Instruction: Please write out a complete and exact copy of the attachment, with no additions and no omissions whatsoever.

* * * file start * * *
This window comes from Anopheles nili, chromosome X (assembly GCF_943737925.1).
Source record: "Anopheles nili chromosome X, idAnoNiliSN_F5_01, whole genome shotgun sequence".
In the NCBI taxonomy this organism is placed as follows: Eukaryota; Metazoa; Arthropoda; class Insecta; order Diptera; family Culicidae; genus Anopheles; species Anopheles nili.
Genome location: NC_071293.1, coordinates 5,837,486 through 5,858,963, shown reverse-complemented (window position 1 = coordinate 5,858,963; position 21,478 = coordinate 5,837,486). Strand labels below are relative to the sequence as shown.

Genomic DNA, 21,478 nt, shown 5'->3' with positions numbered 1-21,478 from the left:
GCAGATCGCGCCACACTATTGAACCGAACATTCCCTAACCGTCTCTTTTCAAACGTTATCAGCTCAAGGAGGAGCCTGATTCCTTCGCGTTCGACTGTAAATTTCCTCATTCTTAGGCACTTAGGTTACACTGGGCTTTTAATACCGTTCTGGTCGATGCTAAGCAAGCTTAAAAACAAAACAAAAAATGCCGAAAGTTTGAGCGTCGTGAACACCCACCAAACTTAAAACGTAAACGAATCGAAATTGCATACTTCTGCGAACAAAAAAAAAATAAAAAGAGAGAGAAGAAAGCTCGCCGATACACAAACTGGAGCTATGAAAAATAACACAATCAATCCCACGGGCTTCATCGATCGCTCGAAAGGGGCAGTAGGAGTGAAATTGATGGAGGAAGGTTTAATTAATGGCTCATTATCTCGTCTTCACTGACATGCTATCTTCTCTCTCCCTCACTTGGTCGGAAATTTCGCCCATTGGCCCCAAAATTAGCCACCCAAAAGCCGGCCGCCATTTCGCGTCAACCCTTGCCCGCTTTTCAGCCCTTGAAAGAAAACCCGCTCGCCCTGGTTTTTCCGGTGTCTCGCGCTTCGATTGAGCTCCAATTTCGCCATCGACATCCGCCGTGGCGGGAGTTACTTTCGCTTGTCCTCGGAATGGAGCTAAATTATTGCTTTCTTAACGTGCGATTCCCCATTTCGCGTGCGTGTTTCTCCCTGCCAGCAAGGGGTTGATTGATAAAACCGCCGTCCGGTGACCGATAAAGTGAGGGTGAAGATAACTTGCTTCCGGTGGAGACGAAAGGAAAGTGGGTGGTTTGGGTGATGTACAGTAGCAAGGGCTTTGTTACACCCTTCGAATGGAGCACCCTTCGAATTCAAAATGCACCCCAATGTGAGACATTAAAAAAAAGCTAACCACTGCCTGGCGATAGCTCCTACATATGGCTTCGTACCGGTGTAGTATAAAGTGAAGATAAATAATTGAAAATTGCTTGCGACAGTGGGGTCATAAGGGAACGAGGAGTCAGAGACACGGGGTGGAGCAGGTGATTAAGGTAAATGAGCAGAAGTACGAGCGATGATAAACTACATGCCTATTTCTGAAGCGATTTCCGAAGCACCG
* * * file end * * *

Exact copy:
This window comes from Anopheles nili, chromosome X (assembly GCF_943737925.1).
Source record: "Anopheles nili chromosome X, idAnoNiliSN_F5_01, whole genome shotgun sequence".
In the NCBI taxonomy this organism is placed as follows: Eukaryota; Metazoa; Arthropoda; class Insecta; order Diptera; family Culicidae; genus Anopheles; species Anopheles nili.
Genome location: NC_071293.1, coordinates 5,837,486 through 5,858,963, shown reverse-complemented (window position 1 = coordinate 5,858,963; position 21,478 = coordinate 5,837,486). Strand labels below are relative to the sequence as shown.

Genomic DNA, 21,478 nt, shown 5'->3' with positions numbered 1-21,478 from the left:
GCAGATCGCGCCACACTATTGAACCGAACATTCCCTAACCGTCTCTTTTCAAACGTTATCAGCTCAAGGAGGAGCCTGATTCCTTCGCGTTCGACTGTAAATTTCCTCATTCTTAGGCACTTAGGTTACACTGGGCTTTTAATACCGTTCTGGTCGATGCTAAGCAAGCTTAAAAACAAAACAAAAAATGCCGAAAGTTTGAGCGTCGTGAACACCCACCAAACTTAAAACGTAAACGAATCGAAATTGCATACTTCTGCGAACAAAAAAAAAATAAAAAGAGAGAGAAGAAAGCTCGCCGATACACAAACTGGAGCTATGAAAAATAACACAATCAATCCCACGGGCTTCATCGATCGCTCGAAAGGGGCAGTAGGAGTGAAATTGATGGAGGAAGGTTTAATTAATGGCTCATTATCTCGTCTTCACTGACATGCTATCTTCTCTCTCCCTCACTTGGTCGGAAATTTCGCCCATTGGCCCCAAAATTAGCCACCCAAAAGCCGGCCGCCATTTCGCGTCAACCCTTGCCCGCTTTTCAGCCCTTGAAAGAAAACCCGCTCGCCCTGGTTTTTCCGGTGTCTCGCGCTTCGATTGAGCTCCAATTTCGCCATCGACATCCGCCGTGGCGGGAGTTACTTTCGCTTGTCCTCGGAATGGAGCTAAATTATTGCTTTCTTAACGTGCGATTCCCCATTTCGCGTGCGTGTTTCTCCCTGCCAGCAAGGGGTTGATTGATAAAACCGCCGTCCGGTGACCGATAAAGTGAGGGTGAAGATAACTTGCTTCCGGTGGAGACGAAAGGAAAGTGGGTGGTTTGGGTGATGTACAGTAGCAAGGGCTTTGTTACACCCTTCGAATGGAGCACCCTTCGAATTCAAAATGCACCCCAATGTGAGACATTAAAAAAAAGCTAACCACTGCCTGGCGATAGCTCCTACATATGGCTTCGTACCGGTGTAGTATAAAGTGAAGATAAATAATTGAAAATTGCTTGCGACAGTGGGGTCATAAGGGAACGAGGAGTCAGAGACACGGGGTGGAGCAGGTGATTAAGGTAAATGAGCAGAAGTACGAGCGATGATAAACTACATGCCTATTTCTGAAGCGATTTCCGAAGCACCG